Mom of teen with autism says need for in-person teaching for fall is even greater due to his disability

The debate over whether to send students back to school in person or to attend online is at the forefront of every parent's mind right now.

For some parents it goes beyond whether to send their children back, it is a safety concern. As the mom of a teenager who has severe autism, Kathy Leonatti is at a loss. 

"I just love him so much, and just would do anything for my son," said Leonatti.

She says her son Matthew is normally a happy 17-year-old, but that all changed when his school shut down in March because of COVID-19. 

"He will shake, he will try to come at you, he will throw things around the house," she said.

Leonatti's son goes to school year-round at the Macomb Intermediate School District.  She says Matthew not having his routine, led to destructive behavior including a mental breakdown and a two-week stay in a hospital.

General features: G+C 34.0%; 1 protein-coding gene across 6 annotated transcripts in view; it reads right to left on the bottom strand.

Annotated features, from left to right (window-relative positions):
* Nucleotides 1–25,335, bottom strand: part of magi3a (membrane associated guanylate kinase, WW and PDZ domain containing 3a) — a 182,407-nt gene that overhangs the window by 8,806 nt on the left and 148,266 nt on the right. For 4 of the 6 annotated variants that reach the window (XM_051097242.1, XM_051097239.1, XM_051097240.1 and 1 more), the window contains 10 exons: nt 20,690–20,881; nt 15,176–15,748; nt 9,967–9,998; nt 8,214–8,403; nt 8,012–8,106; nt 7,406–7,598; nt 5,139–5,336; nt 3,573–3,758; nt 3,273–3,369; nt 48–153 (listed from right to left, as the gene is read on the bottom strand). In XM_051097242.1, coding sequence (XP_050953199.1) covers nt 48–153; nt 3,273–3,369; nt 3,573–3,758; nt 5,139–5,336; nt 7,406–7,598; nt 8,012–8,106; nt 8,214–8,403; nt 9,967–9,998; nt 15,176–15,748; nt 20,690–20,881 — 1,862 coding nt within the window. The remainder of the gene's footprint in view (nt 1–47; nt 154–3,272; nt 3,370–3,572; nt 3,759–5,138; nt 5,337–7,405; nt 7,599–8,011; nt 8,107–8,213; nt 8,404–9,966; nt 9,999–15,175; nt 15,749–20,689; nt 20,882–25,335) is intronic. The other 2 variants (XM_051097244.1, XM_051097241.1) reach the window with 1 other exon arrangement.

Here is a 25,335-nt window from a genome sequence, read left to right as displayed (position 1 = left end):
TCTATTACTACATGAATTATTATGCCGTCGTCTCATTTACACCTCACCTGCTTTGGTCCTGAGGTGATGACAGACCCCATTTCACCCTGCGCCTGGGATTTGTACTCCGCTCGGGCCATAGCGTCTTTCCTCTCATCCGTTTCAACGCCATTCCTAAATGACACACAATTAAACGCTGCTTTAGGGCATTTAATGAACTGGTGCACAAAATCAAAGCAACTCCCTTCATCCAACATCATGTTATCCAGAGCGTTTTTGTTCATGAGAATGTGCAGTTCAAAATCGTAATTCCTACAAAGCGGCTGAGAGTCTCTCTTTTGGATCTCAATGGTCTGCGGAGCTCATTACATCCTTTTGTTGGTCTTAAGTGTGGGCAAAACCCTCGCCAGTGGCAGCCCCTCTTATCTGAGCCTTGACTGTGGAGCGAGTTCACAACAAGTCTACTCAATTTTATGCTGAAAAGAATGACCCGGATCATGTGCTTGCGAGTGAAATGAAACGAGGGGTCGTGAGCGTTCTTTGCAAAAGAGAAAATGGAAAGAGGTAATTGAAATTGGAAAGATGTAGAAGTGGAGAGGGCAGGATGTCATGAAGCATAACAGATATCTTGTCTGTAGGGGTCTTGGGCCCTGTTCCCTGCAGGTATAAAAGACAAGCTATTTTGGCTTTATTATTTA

"I don't know what's going to happen if schools don't open soon, is he going to end up in a home will he end up back in the mental hospital, I don't know," she said. 

Now the Fraser mom flipped through school worksheets Matthew refuses to do. Leonatti is also waiting to hear if he can go back to class this fall. 

"It's critical as much as possible to have that face to face instruction for our students with disabilities," said Justin Michalak.

Michalak, the assistant superintendent for special education in the Macomb school district, hopes students with disabilities can get back to face-to-face instruction. 

He says their classes are usually smaller so it is easier to practice social distancing and personal protective equipment is ready to go.

"Our students in our center programs have significant disabilities, they love their teachers, they love seeing their para pros and their bus drivers," he said.

MISD hopes to offer in-person and virtual learning for all students. They say plans should be announced in the next few weeks. Now as schools across the state decide how to approach learning, Leonati hopes kids who have special needs are not left behind.
"I don't think they're thinking about the whole picture here," she said. "Is the cure worth the whole disease. Is the benefit outweighing the risk?"